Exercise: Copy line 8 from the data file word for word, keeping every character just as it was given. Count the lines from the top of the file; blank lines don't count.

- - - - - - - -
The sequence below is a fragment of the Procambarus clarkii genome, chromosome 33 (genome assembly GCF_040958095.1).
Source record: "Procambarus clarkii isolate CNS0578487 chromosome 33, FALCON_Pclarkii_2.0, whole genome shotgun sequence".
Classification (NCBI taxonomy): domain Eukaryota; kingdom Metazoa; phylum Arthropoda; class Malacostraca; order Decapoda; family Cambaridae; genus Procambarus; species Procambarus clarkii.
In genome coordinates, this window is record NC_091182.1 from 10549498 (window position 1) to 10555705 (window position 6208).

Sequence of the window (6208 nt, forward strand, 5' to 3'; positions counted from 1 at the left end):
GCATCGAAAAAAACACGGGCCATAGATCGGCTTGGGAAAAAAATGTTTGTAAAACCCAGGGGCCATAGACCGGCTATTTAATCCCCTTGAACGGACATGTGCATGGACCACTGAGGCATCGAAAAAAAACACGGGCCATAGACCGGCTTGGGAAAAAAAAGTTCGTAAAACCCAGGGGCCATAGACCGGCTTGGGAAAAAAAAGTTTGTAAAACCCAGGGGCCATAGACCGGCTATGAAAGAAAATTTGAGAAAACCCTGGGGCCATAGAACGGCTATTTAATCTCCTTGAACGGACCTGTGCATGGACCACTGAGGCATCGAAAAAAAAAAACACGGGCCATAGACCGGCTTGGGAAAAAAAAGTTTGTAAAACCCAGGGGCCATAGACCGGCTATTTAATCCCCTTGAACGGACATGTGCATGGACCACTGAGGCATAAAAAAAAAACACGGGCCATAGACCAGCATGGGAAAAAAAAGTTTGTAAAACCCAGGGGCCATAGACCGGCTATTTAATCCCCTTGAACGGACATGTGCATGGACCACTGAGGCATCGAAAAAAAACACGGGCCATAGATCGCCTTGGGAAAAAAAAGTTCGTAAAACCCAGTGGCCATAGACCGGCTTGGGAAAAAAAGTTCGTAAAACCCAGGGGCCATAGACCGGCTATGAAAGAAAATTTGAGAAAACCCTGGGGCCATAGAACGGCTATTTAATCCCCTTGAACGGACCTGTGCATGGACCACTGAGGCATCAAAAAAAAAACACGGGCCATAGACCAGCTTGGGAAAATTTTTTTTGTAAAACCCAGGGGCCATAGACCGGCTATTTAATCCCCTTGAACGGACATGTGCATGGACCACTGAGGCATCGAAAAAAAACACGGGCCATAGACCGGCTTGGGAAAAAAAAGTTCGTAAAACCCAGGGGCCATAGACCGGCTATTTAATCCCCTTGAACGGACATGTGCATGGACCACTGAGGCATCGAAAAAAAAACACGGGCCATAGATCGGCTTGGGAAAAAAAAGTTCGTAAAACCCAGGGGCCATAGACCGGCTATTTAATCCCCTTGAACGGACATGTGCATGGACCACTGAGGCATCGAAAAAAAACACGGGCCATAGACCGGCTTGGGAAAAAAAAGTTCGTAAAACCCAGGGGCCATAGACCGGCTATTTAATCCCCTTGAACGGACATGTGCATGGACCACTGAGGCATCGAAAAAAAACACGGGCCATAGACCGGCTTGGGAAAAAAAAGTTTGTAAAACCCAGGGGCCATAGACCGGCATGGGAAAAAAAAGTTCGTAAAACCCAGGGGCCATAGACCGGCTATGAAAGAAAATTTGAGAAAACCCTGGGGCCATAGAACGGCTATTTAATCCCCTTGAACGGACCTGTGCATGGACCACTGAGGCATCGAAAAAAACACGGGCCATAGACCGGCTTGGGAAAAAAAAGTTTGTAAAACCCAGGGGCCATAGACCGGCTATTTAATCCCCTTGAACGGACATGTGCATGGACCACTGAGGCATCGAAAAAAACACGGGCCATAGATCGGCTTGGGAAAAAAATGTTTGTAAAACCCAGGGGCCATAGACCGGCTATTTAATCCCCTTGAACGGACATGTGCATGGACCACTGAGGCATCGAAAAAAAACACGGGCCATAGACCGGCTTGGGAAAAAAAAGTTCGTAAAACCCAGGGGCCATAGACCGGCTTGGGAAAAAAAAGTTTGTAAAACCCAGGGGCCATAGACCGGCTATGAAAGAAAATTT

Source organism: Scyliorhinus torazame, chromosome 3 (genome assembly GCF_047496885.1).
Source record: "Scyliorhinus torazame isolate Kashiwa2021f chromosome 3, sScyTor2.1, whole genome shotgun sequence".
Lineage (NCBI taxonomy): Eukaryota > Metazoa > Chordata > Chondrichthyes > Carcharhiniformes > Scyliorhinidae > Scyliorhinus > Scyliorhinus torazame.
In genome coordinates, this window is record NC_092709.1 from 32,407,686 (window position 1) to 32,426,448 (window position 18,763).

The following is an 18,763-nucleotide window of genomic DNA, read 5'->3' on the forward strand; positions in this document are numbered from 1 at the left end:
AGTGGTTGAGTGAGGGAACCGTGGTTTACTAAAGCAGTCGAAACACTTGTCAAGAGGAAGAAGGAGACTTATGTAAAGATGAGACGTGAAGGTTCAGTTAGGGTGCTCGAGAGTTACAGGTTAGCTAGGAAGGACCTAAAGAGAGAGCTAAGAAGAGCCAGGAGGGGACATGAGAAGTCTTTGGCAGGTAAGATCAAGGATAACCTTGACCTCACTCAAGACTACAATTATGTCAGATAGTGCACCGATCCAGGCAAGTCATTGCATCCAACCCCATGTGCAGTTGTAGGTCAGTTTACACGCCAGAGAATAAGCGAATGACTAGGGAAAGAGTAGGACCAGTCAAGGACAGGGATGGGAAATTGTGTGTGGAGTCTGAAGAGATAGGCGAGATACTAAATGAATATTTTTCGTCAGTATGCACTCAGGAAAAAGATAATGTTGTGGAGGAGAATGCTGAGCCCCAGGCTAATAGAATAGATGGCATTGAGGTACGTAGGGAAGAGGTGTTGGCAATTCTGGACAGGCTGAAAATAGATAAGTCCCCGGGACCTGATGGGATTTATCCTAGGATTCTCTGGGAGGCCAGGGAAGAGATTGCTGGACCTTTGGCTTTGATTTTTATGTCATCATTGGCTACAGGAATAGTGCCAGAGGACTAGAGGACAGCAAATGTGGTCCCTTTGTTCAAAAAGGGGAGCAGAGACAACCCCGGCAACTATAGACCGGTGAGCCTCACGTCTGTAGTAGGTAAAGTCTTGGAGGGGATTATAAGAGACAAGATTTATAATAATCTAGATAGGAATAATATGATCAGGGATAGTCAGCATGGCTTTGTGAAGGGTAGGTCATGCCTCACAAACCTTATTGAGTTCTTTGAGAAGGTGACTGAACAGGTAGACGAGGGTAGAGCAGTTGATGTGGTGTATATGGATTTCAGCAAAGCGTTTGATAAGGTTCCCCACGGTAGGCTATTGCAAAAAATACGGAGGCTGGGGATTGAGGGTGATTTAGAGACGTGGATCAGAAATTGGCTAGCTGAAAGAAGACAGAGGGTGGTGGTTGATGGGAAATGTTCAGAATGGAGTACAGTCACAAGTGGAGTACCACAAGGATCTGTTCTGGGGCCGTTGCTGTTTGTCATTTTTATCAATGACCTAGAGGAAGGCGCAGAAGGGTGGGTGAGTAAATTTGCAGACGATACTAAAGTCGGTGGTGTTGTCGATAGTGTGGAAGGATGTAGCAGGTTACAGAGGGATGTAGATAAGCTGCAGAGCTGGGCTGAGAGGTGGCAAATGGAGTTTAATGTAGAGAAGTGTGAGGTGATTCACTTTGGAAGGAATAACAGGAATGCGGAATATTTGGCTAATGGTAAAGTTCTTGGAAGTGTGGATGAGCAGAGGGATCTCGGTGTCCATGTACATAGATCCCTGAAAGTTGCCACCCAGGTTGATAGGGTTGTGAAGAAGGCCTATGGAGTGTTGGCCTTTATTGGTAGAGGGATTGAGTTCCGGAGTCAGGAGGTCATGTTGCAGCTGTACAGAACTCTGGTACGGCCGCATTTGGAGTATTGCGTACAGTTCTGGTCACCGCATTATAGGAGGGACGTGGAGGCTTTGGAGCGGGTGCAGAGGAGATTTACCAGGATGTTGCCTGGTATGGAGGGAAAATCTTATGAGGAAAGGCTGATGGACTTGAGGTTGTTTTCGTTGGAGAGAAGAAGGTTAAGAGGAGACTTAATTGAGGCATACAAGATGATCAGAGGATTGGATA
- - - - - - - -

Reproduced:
Source record: "Scyliorhinus torazame isolate Kashiwa2021f chromosome 3, sScyTor2.1, whole genome shotgun sequence".